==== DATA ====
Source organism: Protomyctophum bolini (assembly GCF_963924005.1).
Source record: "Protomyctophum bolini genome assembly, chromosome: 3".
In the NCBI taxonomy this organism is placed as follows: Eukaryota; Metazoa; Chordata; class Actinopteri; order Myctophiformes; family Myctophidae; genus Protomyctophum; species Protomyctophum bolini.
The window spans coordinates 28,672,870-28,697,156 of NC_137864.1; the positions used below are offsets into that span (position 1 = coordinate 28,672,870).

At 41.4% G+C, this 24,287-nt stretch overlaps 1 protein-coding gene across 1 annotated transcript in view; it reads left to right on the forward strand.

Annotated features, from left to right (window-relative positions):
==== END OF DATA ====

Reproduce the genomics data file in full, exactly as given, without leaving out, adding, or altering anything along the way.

Source organism: Protomyctophum bolini (assembly GCF_963924005.1).
Source record: "Protomyctophum bolini genome assembly, chromosome: 3".
In the NCBI taxonomy this organism is placed as follows: Eukaryota; Metazoa; Chordata; class Actinopteri; order Myctophiformes; family Myctophidae; genus Protomyctophum; species Protomyctophum bolini.
The window spans coordinates 28,672,870-28,697,156 of NC_137864.1; the positions used below are offsets into that span (position 1 = coordinate 28,672,870).

At 41.4% G+C, this 24,287-nt stretch overlaps 1 protein-coding gene across 1 annotated transcript in view; it reads left to right on the forward strand.

Annotated features, from left to right (window-relative positions):